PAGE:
Rebecca Morris: 2001–2022, presents a 21-year survey of Los Angeles-based painter Rebecca Morris (American, b. 1969), an artist best known for her large-scale paintings and inventive approach to composition, color, and gesture. One of the most formidable painters working today, Morris’s practice demonstrates a rigorous commitment to experimentation and abstraction. Marking the artist’s first major museum survey since 2005, the exhibition is the first of this scale in Los Angeles, where she has lived and worked for nearly 25 years. The occasion also marks Morris’ return to the ICA LA (formerly the Santa Monica Museum of Art), which hosted the artist’s first museum exhibition, titled Frankenstein, in 2003.
Featuring a range of paintings produced since 2001 and showcasing the artist’s progression of styles and rigorous commitment to experimentation and abstraction, the exhibition includes 30 paintings. It highlights several formal tendencies that Morris has developed over the years, resulting in a distinct and recognizable visual language. Her arsenal of techniques includes erasure, dripping, and spray painting, applied to canvases lying flat on the floor in an active, physical process. Recurring motifs—such as atomization; the use of patterns, grids, and checkerboards; interlocking geometric forms; painted borders delimiting the picture plane; and her characteristic use of color, including metallic hues and saturated tones, will be traced through groupings of works.
Morris often uses grids and lines as an organizing structure, nodding to their important position within the history of painting and following a generation of conceptual artists who routinely deployed grids and lines to organize visual space, structure and contain ideas and information, mark time, and create discrete systems that rejected representational modes of production. Her oeuvre can also be understood within the framework of artists as diverse as those associated with Pattern & Decoration, with the formal tensions and contradictions contained within her embrace of patterns and textures, and the visibility of her hand in every gesture. Morris’s paintings are invested with a dynamism that pushes against the historical foundation of her chosen medium. It offers a glimpse into exciting ways forward for the constantly evolving and expanding field of painting today.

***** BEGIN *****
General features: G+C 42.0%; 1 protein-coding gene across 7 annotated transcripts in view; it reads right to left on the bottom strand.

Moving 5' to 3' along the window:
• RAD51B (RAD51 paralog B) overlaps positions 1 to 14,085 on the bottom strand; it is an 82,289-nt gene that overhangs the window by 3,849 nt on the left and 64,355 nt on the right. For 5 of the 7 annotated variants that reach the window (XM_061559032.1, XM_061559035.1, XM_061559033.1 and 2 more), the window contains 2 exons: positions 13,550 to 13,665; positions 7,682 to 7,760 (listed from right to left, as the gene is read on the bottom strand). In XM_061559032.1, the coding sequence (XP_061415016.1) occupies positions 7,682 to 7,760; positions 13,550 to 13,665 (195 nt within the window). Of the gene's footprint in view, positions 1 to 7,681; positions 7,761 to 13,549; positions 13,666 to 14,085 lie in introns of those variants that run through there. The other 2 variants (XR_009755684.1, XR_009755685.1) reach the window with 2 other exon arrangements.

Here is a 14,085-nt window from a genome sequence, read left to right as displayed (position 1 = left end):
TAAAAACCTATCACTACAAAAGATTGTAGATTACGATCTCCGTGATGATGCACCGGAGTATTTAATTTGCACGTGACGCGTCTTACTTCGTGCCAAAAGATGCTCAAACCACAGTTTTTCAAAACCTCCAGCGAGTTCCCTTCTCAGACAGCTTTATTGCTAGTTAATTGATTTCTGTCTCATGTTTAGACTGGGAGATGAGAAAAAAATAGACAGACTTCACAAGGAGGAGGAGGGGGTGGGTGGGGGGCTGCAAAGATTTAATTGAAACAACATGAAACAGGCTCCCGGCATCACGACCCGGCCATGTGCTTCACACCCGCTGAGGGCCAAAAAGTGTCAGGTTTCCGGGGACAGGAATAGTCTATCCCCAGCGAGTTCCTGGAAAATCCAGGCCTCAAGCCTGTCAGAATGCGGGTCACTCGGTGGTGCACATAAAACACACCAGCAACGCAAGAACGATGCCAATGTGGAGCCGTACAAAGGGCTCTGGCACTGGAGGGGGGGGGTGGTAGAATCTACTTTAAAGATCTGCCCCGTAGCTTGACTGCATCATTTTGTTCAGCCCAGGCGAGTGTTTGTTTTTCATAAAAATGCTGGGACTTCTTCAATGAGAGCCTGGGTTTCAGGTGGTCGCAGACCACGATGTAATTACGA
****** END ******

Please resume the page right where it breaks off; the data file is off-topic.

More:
Morris’s widely regarded and influential career deserves careful consideration, and the exhibition will provide a close look at her wildly inventive and important work. The exhibition is accompanied by a forthcoming major scholarly publication, designed by Lorraine Wild of Green Dragon Office, Los Angeles, in close collaboration with the artist. The fully illustrated volume, expected to be released in early 2023, will be the most comprehensive book on the artist to date, with newly commissioned texts, reprints, and an interview with the artist offering an extensive review of her practice and its place within the contemporary art field. The exhibition will travel to the Museum of Contemporary Art Chicago in Fall 2023.
Rebecca Morris: 2001-2022 is organized by Jamillah James, Manilow Senior Curator, Museum of Contemporary Art Chicago, with Caroline Liou, ICA LA Curatorial Assistant.
Major support for Rebecca Morris: 2001-2022 is provided by the Vera R. Campbell Foundation, Karen Hillenburg and Sebastian Clough, and the City of Los Angeles Department of Cultural Affairs.
The exhibition is also generously funded by the Pasadena Art Alliance, Jane Hait and Justin Beal, Marla and Jeffrey Michaels, and Dori Peterman-Mostov and Charles Mostov.
Additional support provided by Alexandra Cherubini and Camilo Alvarez, Christina H. Kang, and John Morace and Tom Kennedy.
ICA LA is supported by the Curator’s Council and Fieldwork Council.
Jamillah James is Manilow Senior Curator at the Museum of Contemporary Art Chicago. She was co-curator (with Margot Norton) of Soft Water Hard Stone, the 2021 New Museum Triennial at the New Museum, New York. Previously, James was Senior Curator and Curator at the Institute of Contemporary Art, Los Angeles (ICA LA); Assistant Curator at the Hammer Museum, Los Angeles, organizing exhibitions at the museum and Art + Practice, Leimert Park; and held curatorial positions at the Studio Museum in Harlem and Queens Museum, New York, in addition to producing exhibitions and programs at various alternative and artist-run spaces throughout the US and Canada.
Upcoming exhibitions include a 20-year survey of painter Rebecca Morris and the group exhibitions Enter the Mirror and The Living End: Painting and Other Technologies, 1970–Present. Recent exhibitions include Sara Cwynar: Apple Red/Grass Green/Sky Blue (2022); Harold Mendez: Let us gather in a flourishing way (2020); Stanya Kahn: No Go Backs (2020); No Wrong Holes: Thirty Years of Nayland Blake (2019); and This Has No Name, the first US museum survey of B. Wurtz (2018). She has curated several thematic group exhibitions, including The Inconstant World (2021), A Shape That Stands Up (2016), and sisters and brothers (2014), and solo exhibitions of Lucas Blalock, Sarah Cain, Njideka Akunyili Crosby, Alex Da Corte, Abigail DeVille, rafa esparza, Maryam Jafri, Stanya Kahn, Ann Greene Kelly, and Simone Leigh, among others.